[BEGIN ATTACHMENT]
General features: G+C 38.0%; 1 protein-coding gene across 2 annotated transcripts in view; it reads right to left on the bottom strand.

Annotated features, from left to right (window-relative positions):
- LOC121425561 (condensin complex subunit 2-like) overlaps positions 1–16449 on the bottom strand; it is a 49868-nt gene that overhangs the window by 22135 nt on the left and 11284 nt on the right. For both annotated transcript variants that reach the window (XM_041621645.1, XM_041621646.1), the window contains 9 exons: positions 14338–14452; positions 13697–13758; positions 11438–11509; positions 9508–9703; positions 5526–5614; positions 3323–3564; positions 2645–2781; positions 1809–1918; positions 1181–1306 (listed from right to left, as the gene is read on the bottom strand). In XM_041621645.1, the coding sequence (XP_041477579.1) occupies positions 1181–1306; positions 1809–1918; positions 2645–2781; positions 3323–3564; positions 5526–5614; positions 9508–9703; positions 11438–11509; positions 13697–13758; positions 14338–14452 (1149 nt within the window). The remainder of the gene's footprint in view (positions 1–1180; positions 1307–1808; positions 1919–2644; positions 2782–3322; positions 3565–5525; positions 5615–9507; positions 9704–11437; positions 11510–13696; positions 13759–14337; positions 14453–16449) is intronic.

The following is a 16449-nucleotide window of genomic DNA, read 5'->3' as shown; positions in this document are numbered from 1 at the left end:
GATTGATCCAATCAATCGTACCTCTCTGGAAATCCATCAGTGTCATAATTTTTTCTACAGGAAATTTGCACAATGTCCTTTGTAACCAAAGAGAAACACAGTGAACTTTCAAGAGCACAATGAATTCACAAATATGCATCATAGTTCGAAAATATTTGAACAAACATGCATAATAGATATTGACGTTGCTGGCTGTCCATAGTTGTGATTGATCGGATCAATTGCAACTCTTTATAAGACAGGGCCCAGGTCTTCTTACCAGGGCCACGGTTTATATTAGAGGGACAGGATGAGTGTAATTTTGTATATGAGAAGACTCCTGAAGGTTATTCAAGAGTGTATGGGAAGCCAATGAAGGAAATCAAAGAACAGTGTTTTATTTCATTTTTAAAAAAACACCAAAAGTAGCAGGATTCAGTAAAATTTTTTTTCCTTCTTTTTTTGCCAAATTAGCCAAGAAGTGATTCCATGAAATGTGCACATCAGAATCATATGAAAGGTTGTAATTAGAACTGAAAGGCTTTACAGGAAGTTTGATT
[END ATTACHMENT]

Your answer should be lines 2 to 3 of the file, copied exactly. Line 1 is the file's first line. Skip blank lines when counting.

Annotated features, from left to right (window-relative positions):
- LOC121425561 (condensin complex subunit 2-like) overlaps positions 1–16449 on the bottom strand; it is a 49868-nt gene that overhangs the window by 22135 nt on the left and 11284 nt on the right. For both annotated transcript variants that reach the window (XM_041621645.1, XM_041621646.1), the window contains 9 exons: positions 14338–14452; positions 13697–13758; positions 11438–11509; positions 9508–9703; positions 5526–5614; positions 3323–3564; positions 2645–2781; positions 1809–1918; positions 1181–1306 (listed from right to left, as the gene is read on the bottom strand). In XM_041621645.1, the coding sequence (XP_041477579.1) occupies positions 1181–1306; positions 1809–1918; positions 2645–2781; positions 3323–3564; positions 5526–5614; positions 9508–9703; positions 11438–11509; positions 13697–13758; positions 14338–14452 (1149 nt within the window). The remainder of the gene's footprint in view (positions 1–1180; positions 1307–1808; positions 1919–2644; positions 2782–3322; positions 3565–5525; positions 5615–9507; positions 9704–11437; positions 11510–13696; positions 13759–14337; positions 14453–16449) is intronic.